‘I was on holiday with my m…sister, Chloe,’ she stammered, feeling the colour rise in her face. ‘We had rented a villa on the island of Rykos in Greece. Chloe was a friend of Marcus’s Uncle Theo, who was the developer and had built the villa along with five others. When we held a pool party Theo brought Marcus along to the party and we…’

Marcus almost snorted in disgust. ‘How is your sister?’ he cut in abruptly. The detective he had hired had taken almost a year to unravel Chloe Baker’s various names, before discovering the woman had never had a sister but a daughter with the name of Smith. Probably the most common surname in the English language…

Eloise glanced across the table at Marcus. Hooded dark eyes hard as steel stared back at her. Did he know she’d lied all those years ago? But her mother had insisted she called her Chloe, and pretend to be sisters. At thirty-six, Chloe was not going to admit to having a grown-up daughter, and Eloise had agreed. Or was he frightened she would tell his girlfriend all the details of their brief romance? He must really care for Nadine.

‘My sister died over three years ago,’ Eloise mumbled. She hated lying, and suddenly realised there was no need to any more—her mother was dead. But now was not the time or the place.

‘I am sorry.’ Marcus mouthed the polite response but there was a singularly lack of sympathy in his expression. ‘Chloe was a quite remarkable woman.’

She was, Eloise thought sadly, and if it had not been for her mother, she would never have been able to set up in business herself, but she had never really got to know her mother well. Pregnant at seventeen by a sailor, Tom Smith, Chloe had married him, and divorced him three months after Eloise was born. Then she had left Eloise with her grandparents to be brought up in the small Northumberland coastal town of Alnmouth and disappeared. Four years later she returned with a different name after another failed marriage, loaded down with presents for her little girl, and apparently had become a very successful businesswoman. From then on she popped in every year or so…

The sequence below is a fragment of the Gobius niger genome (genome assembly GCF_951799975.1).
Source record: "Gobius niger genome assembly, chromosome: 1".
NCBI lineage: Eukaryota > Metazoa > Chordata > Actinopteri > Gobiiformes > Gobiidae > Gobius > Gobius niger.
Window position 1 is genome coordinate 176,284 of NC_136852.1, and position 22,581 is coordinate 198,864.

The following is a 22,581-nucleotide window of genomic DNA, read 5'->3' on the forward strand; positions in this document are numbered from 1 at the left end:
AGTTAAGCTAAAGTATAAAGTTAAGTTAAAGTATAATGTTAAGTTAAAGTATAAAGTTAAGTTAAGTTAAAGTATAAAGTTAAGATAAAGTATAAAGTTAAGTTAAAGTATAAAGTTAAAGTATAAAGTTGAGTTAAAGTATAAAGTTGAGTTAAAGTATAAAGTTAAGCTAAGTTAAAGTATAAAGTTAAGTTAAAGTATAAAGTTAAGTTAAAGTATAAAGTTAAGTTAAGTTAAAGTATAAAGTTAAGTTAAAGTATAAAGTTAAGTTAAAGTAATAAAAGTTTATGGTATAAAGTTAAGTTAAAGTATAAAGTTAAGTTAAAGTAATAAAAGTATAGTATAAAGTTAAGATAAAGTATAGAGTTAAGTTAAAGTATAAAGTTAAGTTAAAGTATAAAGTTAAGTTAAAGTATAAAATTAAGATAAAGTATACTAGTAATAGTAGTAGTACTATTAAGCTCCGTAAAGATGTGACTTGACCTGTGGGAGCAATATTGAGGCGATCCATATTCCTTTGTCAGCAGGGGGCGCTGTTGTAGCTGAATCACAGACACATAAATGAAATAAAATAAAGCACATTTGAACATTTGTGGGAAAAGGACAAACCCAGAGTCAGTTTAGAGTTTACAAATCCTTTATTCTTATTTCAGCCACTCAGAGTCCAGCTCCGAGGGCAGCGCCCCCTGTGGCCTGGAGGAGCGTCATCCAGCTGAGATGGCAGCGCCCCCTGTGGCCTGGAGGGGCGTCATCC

For Eloise her mother had been a fairytale figure, beautiful and elegant in designer clothes, bringing gifts. It was only after the death of her grandparents, when she had completed her first year in art college, that her mother had actually spent some time with her. Chloe had taken a real interest in what Eloise was doing and declared herself fascinated by her daughter’s skilful designs, and even suggested they go on holiday to Greece and so they had taken their first and last holiday together on Rykos.

‘Sorry, I have brought back sad memories.’ Marcus rose from the table and held out his hand to Eloise. ‘Come dance with me and blow away the cobwebs of the past.’

‘But—’ Nadine said sharply.